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Wednesday, May 18, 2005

Guess Who's Back- Back Again-

Shady's back; Tell a friend. - Marshall Mathers

No, I'm not dead as such, but rather coming off a long trip. Cross country, that is to say, not within the bowels of my own mind. And now a bowel movement:

Many breakthroughs come from comparing analogous situations and finding the points where they do not match; changing one so that it matches the other can be fun and profitable. Maxwell, of thermodiabolical fame, did this with oh, Ampere's law and the one... uh, the other one, with magnetic waves. Beautiful. Others have done the same thing by sticking clocks into otherwise tacky household objects. Still others have found that the situations cannot be made analogous, but that the cause of the difference is itself a useful property.

Many disparate situations, such as business models, conversations, security systems, and sonnets (to illustrate the potential breadth of the disparity), are all composed of variables that are related to each other in the same ways.

I know that a leaf cannot last as long as the tree, and must be replaced. This information is mildly useful. I know that the same is true of human hair. This might be good to know. These are two facts which might or might not come in handy.

If we abstract ourselves a level, we can say that some biological systems must be replaced during the lifetime of the organism. This is a generally useful principle, much more so than than the observation of toenails being replaced over time.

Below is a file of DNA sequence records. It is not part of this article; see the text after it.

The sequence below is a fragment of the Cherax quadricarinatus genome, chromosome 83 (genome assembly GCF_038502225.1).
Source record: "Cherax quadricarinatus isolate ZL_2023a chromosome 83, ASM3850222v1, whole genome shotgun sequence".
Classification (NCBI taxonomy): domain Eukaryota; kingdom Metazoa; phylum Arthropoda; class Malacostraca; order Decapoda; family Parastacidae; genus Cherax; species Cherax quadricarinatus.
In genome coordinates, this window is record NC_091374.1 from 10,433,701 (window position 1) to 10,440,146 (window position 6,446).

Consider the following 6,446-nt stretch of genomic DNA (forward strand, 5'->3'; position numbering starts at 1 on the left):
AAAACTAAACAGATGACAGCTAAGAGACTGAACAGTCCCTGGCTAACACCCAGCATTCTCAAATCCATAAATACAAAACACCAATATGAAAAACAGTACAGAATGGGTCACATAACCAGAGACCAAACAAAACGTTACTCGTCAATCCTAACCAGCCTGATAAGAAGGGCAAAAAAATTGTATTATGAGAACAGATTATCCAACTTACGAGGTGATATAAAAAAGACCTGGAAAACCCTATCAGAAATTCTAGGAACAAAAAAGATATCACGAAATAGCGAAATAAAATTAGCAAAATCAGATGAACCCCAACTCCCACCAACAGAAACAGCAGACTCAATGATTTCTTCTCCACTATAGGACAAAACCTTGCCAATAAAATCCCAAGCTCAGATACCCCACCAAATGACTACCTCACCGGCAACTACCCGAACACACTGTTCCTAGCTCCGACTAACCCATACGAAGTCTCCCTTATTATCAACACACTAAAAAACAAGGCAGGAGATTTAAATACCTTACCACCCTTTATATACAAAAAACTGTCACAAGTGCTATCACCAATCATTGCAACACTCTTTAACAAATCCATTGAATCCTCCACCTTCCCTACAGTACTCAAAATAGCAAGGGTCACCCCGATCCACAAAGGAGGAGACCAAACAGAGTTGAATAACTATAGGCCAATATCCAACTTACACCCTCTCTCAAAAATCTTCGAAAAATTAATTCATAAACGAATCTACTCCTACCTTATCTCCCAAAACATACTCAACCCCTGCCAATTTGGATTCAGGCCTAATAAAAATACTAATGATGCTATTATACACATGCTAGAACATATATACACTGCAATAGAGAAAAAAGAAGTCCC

We can then apply this principle to the belt running a water pump in a Bel Air, and here, with little prior automotive knowledge, we can know that the car can be fixed. We may even be able to fix it, when we see the belt stuck to the carburator, shredded and smoldering.

We can hire a new CEO when the founder dies, allowing the company to live on.

These are not particularly brilliant insights, but examples. Perhaps this whole operation is familiar to you. The abstraction can be made again, then. Eventually, we reach a point of empty spaces connected by invisible wires, and any problem can be resolved to fit the pattern. Then we see which space is unfilled, fill it, and the problem is solved.

Or you can shoot first and ask questions later. Whatever.

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